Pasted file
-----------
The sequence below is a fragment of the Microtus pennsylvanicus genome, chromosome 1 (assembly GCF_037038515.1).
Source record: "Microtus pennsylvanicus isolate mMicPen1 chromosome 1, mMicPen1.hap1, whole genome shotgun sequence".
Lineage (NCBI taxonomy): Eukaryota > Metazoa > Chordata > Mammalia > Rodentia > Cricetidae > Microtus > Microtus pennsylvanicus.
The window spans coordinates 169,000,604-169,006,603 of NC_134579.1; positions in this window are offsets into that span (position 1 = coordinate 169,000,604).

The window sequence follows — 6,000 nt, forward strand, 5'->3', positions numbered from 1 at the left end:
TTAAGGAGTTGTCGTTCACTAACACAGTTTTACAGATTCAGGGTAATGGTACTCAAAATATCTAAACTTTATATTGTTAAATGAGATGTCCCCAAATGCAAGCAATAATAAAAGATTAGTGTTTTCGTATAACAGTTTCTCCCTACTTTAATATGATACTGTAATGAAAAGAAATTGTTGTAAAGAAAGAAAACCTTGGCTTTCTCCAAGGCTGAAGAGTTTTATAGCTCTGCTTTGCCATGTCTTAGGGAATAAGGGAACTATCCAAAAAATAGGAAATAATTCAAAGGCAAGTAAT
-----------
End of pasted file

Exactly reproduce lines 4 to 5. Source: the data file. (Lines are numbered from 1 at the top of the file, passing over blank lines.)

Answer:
The window spans coordinates 169,000,604-169,006,603 of NC_134579.1; positions in this window are offsets into that span (position 1 = coordinate 169,000,604).

The window sequence follows — 6,000 nt, forward strand, 5'->3', positions numbered from 1 at the left end: